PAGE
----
Andrew Greig’s new novel brilliantly recreates the world of late 16th century Border reivers, finds Allan Massie
Fair Helen by Andrew Greig
Quercus, 291pp, £16.99
Andrew Greig has taken the ballad, “Fair Helen of Kirkconnell” (or Kirconnell, which is the spelling favoured by Scott in his Minstrelsy of the Scottish Border), and made a fine novel which is both an exciting and moving romance and an intelligent and imaginative piece of historical reconstruction. The ballad itself was, Scott wrote, “handed down in a very imperfect state”, and, though the outline of the story is clear, its dating is uncertain. So indeed is Helen’s surname, which “depends upon the period at which she lived, which it is now impossible to ascertain”. Such uncertainty gives the novelist an agreeable freedom, and Greig makes excellent use of it.
The ballad’s story is simple. Fair Helen was in love with Adam Fleming, member of a reiving family, but her parents wanted her to marry another suitor, Robert Bell, described by Greig’s narrator as “every inch a Border bully in his pomp, hardened and skilled”. The lovers were therefore required to meet secretly. Bell came upon them and made to shoot Fleming. Helen threw herself across her lover and the shot killed her. In Scott’s words, “a desperate and mortal combat then ensued between Fleming and the murderer, in which the latter was cut to pieces. Other accounts say that Fleming pursued his enemy to Spain, and slew him in the streets of Madrid.” So there is uncertainty, and such uncertainty is meat and drink to the novelist.
Greig’s narrator is Harry Langton, Helen’s cousin and childhood companion, also Adam Fleming’s friend when they were fellow students in Edinburgh. Langton, son of an Edinburgh cooper, is an intellectual, admiring reader of the Roman poet Lucretius and the French essayist Montaigne. Loyal and intelligent, small and of ambiguous sexuality – himself in unspoken love with Adam – he is an admirable and engaging narrator. Adam himself is moody and Hamlet-like, resenting his widowed mother’s second marriage to his own uncle. Helen is as sweet and strong-willed as she should be.
Langton tells his story in old age, when after years as a wandering scholar, he has found a cosy bield at Hawthornden, home of the poet William Drummond, for whose hospitality he is grateful but of whose work he has a low opinion, somewhat unfairly.
Greig has chosen to set the story in the last years before the Union of the Crowns, a political event which very soon led to the pacification of the long unruly Borders. The king, James VI – Jamie Saxt – hovers over the narrative, but plays no direct part himself. Greig fleshes out the thin story of the ballad with a detailed account of the jockeying for power between the heads of the Border families, among whom both the Flemings and the Bells are little more than bit players. His treatment of the political struggle is adroit and convincing as he traces the rise of Scott of Buccleuch, a Machiavellian figure, who combines all the sophistication of the Renaissance with the ruthlessness characteristic of Border warfare. Harry Langton catches his attention, and enters his dangerous employment.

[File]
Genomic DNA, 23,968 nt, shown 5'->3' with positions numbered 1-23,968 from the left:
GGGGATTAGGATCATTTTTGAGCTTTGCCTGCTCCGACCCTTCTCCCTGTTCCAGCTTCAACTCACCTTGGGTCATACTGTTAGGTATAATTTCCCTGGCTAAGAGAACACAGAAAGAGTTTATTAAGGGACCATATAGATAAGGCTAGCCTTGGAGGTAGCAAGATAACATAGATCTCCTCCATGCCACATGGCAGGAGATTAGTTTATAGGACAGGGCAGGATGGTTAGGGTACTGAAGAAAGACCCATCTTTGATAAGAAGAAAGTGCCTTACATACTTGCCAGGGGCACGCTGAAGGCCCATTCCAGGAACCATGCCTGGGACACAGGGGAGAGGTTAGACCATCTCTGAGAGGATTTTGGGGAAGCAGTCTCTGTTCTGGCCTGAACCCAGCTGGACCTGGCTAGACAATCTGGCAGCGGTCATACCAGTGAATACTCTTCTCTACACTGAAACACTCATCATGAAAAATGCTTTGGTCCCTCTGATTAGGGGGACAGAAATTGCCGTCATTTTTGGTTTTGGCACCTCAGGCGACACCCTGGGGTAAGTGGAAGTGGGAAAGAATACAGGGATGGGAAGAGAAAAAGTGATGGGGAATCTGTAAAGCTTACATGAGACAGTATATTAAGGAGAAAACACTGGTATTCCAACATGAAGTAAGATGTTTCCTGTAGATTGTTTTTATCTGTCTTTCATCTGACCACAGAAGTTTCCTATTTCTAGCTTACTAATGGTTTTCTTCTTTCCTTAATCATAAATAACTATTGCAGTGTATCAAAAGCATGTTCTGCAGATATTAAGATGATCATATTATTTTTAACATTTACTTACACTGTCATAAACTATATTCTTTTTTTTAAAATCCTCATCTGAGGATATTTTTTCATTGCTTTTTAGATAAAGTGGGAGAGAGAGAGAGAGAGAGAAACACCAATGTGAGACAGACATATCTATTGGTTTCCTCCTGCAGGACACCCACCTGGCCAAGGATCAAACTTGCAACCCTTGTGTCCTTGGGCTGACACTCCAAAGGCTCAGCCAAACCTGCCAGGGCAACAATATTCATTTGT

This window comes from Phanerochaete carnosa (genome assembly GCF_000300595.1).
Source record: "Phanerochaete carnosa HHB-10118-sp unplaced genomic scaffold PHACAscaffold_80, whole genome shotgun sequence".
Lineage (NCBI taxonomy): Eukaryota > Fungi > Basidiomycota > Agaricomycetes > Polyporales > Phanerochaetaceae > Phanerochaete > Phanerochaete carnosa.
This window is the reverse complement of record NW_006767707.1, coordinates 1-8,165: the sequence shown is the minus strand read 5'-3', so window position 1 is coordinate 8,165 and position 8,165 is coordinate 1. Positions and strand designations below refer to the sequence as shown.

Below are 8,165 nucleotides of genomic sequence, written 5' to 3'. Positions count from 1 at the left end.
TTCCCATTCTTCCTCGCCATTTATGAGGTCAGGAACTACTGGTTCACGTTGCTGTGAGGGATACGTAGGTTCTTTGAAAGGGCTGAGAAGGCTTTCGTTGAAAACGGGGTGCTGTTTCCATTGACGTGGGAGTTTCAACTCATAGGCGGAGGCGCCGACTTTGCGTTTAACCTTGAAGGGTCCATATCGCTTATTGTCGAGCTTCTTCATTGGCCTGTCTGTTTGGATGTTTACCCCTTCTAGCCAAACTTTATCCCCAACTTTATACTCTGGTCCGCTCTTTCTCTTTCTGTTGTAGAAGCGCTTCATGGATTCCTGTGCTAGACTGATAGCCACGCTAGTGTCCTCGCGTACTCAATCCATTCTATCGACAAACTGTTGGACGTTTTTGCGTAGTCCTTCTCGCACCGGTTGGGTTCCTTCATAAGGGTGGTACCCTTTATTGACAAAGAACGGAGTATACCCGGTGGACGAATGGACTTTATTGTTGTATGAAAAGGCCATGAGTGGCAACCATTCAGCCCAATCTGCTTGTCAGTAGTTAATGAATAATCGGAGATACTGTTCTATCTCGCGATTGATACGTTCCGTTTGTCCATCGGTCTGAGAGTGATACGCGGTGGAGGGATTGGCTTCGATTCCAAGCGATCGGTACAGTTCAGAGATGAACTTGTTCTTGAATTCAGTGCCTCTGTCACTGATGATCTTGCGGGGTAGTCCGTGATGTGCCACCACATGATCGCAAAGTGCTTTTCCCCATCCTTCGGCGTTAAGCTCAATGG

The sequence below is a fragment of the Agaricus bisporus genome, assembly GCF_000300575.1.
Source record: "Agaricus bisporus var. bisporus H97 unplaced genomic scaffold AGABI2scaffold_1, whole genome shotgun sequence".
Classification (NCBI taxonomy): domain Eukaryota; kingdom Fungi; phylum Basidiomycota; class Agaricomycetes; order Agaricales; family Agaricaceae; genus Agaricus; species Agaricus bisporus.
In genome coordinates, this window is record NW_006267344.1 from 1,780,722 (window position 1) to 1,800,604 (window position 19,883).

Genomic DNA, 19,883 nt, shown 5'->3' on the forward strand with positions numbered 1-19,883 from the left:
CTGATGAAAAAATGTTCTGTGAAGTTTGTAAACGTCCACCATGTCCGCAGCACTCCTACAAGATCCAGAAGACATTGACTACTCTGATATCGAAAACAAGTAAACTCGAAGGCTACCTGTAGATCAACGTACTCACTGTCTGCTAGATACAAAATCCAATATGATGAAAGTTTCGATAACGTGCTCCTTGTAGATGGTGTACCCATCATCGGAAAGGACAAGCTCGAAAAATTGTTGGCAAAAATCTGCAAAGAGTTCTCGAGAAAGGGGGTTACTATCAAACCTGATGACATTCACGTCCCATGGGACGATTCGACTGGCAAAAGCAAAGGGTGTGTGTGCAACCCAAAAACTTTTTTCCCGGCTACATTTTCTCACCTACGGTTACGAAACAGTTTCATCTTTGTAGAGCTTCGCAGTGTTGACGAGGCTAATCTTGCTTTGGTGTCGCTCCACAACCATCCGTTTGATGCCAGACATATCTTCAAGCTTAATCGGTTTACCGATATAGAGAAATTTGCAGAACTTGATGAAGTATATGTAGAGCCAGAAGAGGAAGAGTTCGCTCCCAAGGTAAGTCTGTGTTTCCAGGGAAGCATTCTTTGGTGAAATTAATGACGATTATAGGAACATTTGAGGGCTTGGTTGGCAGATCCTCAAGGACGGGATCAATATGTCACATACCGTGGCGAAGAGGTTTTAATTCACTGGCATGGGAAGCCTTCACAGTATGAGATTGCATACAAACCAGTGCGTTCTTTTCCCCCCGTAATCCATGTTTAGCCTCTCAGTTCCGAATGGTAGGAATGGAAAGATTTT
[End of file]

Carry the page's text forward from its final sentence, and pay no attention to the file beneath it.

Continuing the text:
The novel is finely atmospheric and full of action. There is one particularly stirring account of a mustering of reiving families and a raid into England in pursuit of stolen cattle; It shows that Greig can do violent action in a manner sufficiently controlled, detailed and fast-moving to awaken echoes of Stevenson and Weir of Hermiston. Like Stevenson too, he makes good use of Scots in his dialogue and in Harry’s narration. The Scots feels natural and authentic, and not culled from dictionaries; there is just the right amount of it, enough to give verisimilitude to the novel, not so much as to deter readers unfamiliar with the old tongue. Sensibly, the publishers have followed the example of the Waverley novels, and supplied a guide to the use of Scots.
There is variety and invention here. The story moves fast and compellingly. Greig has successfully thought himself into the world of the ballads while at the same time allowing his narrator to show how that world was about to disappear and why this was to be welcomed. He never pretends that even those Borderers who were educated and cultured were not also as harsh, brutal, and uncaring of human life as the Sicilian mafia.
Yet, if life on the Borderlands is held cheap, and nobody, not even our poetry-writing narrator, hesitates to kill a man, there are the redeeming qualities of gallantry and courage, and if the novel is full of bloodshed and grim deeds, its air is softened by music and poetry. Greig evokes a world in which life was usually short and death came suddenly and horribly, but one where life, while it lasted, was lived to the full.
In his introduction to The Northern Muse, John Buchan wrote that the Border ballads were one of Scotland four undeniable contributions to world literature, along with the Renaissance Makars, Scott and Stevenson. Andrew Greig, himself a fine poet, has taken one of the most exquisite and moving of these ballads, and made something that is both new and true to its spirit. Fair Helen is a novel that demands to be read once at the gallop, and then a second time slowly, savouring the details and relishing its intelligence. One can’t praise it more highly than to say it is worthy to be set on your bookshelf next to Scott’s Minstrelsy of the Scottish Border.
• Andrew Greig is at the Edinburgh Book Festival on 24 August.